steak cooked to perfection with potatoes on a plate
Photo by iman zaker on Unsplash


Get your hormones tested regularly and address underlying issues if you find a hormonal imbalance. You’ll want to test TSH, Free T4, Total T4, Free T3, Reverse T3, Estrogen, Estradiol, Testosterone, Progesterone, and DHEAS. Possibly an adrenal test as well to see how your cortisol rhythm is doing.


Get your blood glucose and insulin response in check. When blood glucose is not being well-managed in the body, it creates an inflammatory state. In addition, it’s a precursor to diabetes, which causes a whole host of other problems in the body once it develops. Buy a simple at-home monitor and start checking your blood glucose when you wake before eating, and then at 1 hour after each meal. Your number should be below 100 in the AM (and far lower, ideally) and below 120 after meals (again, lower is better.)


blood glucose monitor on orange background
Photo by Diabetesmagazijn.nl on Unsplash


External Signals To Nourish Your Skin


Hydrate with water and electrolytes. Adding electrolytes to your water helps the water become more absorbable by your body. If you don’t have an electrolyte packet with you when drinking water, just add a dash of Real Salt to your water. It’s not the same as adding electrolytes, but it works in a pinch.


woman drinking from a water bottle
Photo by Bindle Bottle on Unsplash


Lower the temperature of your shower. Too hot water dries the skin out and causes more moisture to be removed. If you find that you just can’t get warm, and need that blasting hot shower, consider addressing your autonomic nervous system, as that will factor into how warm or cold you feel. You can start by using the things I teach in this course.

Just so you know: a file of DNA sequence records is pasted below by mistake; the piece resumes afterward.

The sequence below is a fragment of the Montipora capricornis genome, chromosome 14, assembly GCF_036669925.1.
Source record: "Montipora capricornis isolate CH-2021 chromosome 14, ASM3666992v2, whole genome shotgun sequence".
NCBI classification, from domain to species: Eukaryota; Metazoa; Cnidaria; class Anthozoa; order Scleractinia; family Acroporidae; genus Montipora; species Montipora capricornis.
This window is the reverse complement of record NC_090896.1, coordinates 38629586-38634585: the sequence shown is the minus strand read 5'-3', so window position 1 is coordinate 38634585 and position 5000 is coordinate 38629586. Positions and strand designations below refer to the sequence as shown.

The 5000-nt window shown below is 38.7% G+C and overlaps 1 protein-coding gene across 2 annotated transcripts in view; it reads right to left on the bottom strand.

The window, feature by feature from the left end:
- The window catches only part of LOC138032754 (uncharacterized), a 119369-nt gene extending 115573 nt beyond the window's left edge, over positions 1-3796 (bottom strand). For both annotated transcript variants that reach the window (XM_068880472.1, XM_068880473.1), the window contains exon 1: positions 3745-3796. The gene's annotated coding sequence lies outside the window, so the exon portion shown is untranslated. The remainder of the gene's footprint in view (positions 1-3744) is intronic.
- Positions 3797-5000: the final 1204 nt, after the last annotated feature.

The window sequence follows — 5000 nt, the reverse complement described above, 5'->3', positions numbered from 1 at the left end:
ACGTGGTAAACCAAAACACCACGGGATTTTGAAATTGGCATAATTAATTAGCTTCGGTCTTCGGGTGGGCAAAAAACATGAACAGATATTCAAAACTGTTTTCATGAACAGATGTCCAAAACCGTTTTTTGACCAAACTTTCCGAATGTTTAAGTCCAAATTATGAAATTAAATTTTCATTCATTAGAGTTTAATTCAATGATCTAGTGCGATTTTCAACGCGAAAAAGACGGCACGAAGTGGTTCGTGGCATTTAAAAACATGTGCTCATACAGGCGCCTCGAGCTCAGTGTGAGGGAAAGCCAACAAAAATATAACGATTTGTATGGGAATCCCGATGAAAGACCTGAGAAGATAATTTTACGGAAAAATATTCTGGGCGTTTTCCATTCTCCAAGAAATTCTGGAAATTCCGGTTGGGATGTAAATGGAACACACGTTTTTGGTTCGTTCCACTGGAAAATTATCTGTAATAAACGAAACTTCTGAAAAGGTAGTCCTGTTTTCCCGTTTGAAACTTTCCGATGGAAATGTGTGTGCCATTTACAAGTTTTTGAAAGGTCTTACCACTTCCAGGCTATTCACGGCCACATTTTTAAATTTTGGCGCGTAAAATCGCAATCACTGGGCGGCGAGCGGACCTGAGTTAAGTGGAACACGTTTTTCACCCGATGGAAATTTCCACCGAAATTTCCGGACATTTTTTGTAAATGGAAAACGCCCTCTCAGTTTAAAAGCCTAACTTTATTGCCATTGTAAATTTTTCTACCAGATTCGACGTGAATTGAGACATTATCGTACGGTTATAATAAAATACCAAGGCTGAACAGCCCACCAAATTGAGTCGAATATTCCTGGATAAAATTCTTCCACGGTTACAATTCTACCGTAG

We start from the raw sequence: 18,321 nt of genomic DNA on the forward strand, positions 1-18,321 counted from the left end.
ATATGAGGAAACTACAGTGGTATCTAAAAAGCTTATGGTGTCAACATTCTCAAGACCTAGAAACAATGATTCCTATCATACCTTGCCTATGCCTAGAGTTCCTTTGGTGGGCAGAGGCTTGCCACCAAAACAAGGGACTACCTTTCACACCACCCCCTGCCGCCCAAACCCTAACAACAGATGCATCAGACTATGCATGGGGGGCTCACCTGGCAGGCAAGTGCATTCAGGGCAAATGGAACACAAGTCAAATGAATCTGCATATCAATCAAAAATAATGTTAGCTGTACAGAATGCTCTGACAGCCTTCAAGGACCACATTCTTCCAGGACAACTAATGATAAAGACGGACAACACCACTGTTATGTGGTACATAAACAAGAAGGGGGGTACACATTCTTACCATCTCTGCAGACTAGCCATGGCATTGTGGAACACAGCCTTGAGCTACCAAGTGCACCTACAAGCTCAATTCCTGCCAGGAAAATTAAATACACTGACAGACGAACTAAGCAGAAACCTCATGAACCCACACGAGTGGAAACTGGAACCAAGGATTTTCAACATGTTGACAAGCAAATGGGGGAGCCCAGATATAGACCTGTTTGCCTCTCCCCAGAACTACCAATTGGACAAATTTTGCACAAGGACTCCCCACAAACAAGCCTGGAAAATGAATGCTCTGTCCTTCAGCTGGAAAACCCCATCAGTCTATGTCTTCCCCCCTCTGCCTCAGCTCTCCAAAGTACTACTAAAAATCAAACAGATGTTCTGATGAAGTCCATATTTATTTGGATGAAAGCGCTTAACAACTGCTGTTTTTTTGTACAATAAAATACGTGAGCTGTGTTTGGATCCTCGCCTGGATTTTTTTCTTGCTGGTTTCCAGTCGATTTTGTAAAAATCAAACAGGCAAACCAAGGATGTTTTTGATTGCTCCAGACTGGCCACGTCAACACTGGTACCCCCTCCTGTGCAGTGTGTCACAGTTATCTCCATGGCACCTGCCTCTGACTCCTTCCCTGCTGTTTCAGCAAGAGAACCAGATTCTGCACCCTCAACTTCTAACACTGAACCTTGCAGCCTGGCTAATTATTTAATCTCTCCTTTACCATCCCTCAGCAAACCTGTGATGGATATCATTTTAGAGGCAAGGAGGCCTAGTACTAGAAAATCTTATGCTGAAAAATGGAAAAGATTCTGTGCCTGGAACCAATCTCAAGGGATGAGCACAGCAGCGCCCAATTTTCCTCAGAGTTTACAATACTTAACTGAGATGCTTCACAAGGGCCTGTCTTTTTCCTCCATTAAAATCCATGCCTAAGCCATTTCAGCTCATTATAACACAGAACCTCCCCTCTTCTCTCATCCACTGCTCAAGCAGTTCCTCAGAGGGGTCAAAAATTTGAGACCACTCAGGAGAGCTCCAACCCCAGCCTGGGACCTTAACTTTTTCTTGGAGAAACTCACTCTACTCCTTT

shower setup outdoors with snowy mountains right behind it
You don’t have to make your shower this cold. Photo by Jorge Fernández on Unsplash


Put a humidifier in your bedroom and sleep with it on. If you can add humidifiers elsewhere in your home or work space, do so.


Ditch the harsh and chemical-laden soap that strip the natural oils from your skin. Your skin should be slightly acidic, with a pH balance between 4 and 6.5. Many soaps actually make your skin slightly more akaline. Soaps also tend to strip the skin of its lipids, which influences its hydration status. Get a better, more natural, soap. And better yet, stop using soap as frequently. Washing your hands after going to the bathroom? Yes, use soap. Rinsing off when you didn’t get super dirty or sweaty prior? No need for soap.


soap stacked
Photo by Tarah Dane on Unsplash


Address your stress to protect your skin barrier. Mental and emotional stress can negatively influence your skin barrier, causing more inflammation and slowing wound healing. It’s not easy to address some stressors, like a job you hate but that is currently paying the bills, but remove what you can and find strategies to manage what you can’t.


I hope you found this quick list of 10 things you can do to get better nourished skin helpful. And it probably has dawned on you by now that doing any or all of these tips will also help you be healthier overall. Double win! So which ones will you start with first?


Give my deeply nourishing Fit For Real Life Lotion Bars a try and experience incredibly nourished skin without the greasy or watery effects of traditional lotions!

the fit for real life lotion bar sitting in the reusable metal tin it comes in